UPDATED: Denny Hamlin explains what happened at Fontana

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UPDATE: Denny Hamlin met with members of the media after Friday’s Sprint Cup practice session at Martinsville Speedway. In that session, Hamlin set track records for speed and elapsed time, becoming the first driver in track history to eclipse 100 mph in a lap, as well as under 19 seconds.

Here’s excerpts of Hamlin’s explanation of what happened last Sunday at Fontana, followed by what he said earlier today in an interview with Fox Sports.

“Friday evening I definitely felt an agitation right in the corner to my upper eyelid so I thought I was getting a sty because it just felt like one. Then Saturday, I woke up and it was a little worse. I ran through practice and vision was fine, but just a lot of watering and I didn’t see any swelling of the eyelid so I knew it wasn’t a sty at that point.

“I didn’t go to the infield care center until late on Saturday. Me and my girlfriend went to the mall – we were shopping around and it was bothering me so much that I contacted one of the NASCAR liaisons and asked if anyone was still at the infield care center. They said they would wait on me so they waited on me. They looked at it, they dyed it, they put it under a black light, didn’t see any scratches, didn’t see anything in the eye.

“Immediately we started trying to figure out what would be causing it if there’s nothing in it. The only thing I could think of is I was starting to actually get a little stuffy on my left hand side of my face and my nose was running a little bit. I mentioned to them in trying to cover all the possibilities that I showed them a CT scan from January where I had a really, really bad sinus infection — it was the worst the doctor has ever seen.

“We took some antibiotics for a couple weeks, I started feeling better and so I never went back to him to get a scan, which I probably should have went back to Petty in January after I took all the antibiotics and felt better. I just assumed that if I feel better then more than likely it’s gone.

“So I went to bed Saturday night, woke up Sunday and felt twice as worse – pain was twice as worse and vision was slightly impaired over where it was Saturday. I stayed in the infield care center for a couple hours and we tried to go over all the possibilities of what it could be and really since they didn’t see anything in it, the only thing we could do was get an optometrist to come to the race track, which it was too late into the day for that, it was too late for me to go to one and come back in time (for the race).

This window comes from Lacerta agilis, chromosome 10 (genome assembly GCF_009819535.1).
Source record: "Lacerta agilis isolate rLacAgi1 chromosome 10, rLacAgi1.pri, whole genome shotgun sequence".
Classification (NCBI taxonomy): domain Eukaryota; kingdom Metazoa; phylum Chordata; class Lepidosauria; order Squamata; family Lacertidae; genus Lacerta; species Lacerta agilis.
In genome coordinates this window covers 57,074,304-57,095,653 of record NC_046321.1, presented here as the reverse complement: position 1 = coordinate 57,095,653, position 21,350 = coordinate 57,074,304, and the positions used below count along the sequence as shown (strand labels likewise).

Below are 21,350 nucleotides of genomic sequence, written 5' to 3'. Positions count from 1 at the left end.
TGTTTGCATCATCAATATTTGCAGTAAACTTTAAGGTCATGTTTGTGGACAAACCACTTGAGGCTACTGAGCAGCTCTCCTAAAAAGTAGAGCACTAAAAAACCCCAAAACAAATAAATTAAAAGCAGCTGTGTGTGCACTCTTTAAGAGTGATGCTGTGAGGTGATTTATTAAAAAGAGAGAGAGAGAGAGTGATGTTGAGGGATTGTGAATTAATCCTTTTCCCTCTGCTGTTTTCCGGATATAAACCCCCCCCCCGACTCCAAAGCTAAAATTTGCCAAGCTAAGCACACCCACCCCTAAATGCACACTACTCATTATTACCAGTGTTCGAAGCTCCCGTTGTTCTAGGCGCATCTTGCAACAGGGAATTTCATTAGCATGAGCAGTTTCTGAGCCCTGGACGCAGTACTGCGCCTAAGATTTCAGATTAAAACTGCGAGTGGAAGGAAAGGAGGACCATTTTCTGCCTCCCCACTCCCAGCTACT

“So everyone came to an agreement that the best thing for me was to go to the hospital and get scanned in case. There’s tons of different possibilities, whether it be a blood clot – anything that affects because there’s more to it, but any time wind would hit my eye it would shoot a pain right to my temple, so they thought that there was something really bad going on behind the eye that they didn’t have the equipment in the infield care center – you need to get a CT scan.

“The only way they’re ever going to know is to put me through another scan and see, but by the time I got to the hospital and the optometrist came in with her microscope, saw the metal, got it out – a portion of it, she couldn’t get the rust out she said – it would need a couple more days for that to harden to get out.

“Once the metal came out, I felt a lot better.  We went home, the CT scan showed that I was perfectly clear on the sinus part of it, which was very, very good news. I thought I was going to have to do something about that as well so I was perfectly good with the sinuses, it was just the metal that was overlooked.

“I wanted to race of course, no matter what.  I felt like if I was going to be a liability I would have pulled myself during the race, but there’s protocols that we have to go through and it’s not just my safety that has got to be taken into account. We’re racing around other guys and that’s one of the fastest tracks we go to.

“What if I caused a wreck early on? I don’t need to be a liability out there and obviously with this new format we hardly lost anything in points. We still have a great shot to win a lot of races from here until the Chase so take the safe approach.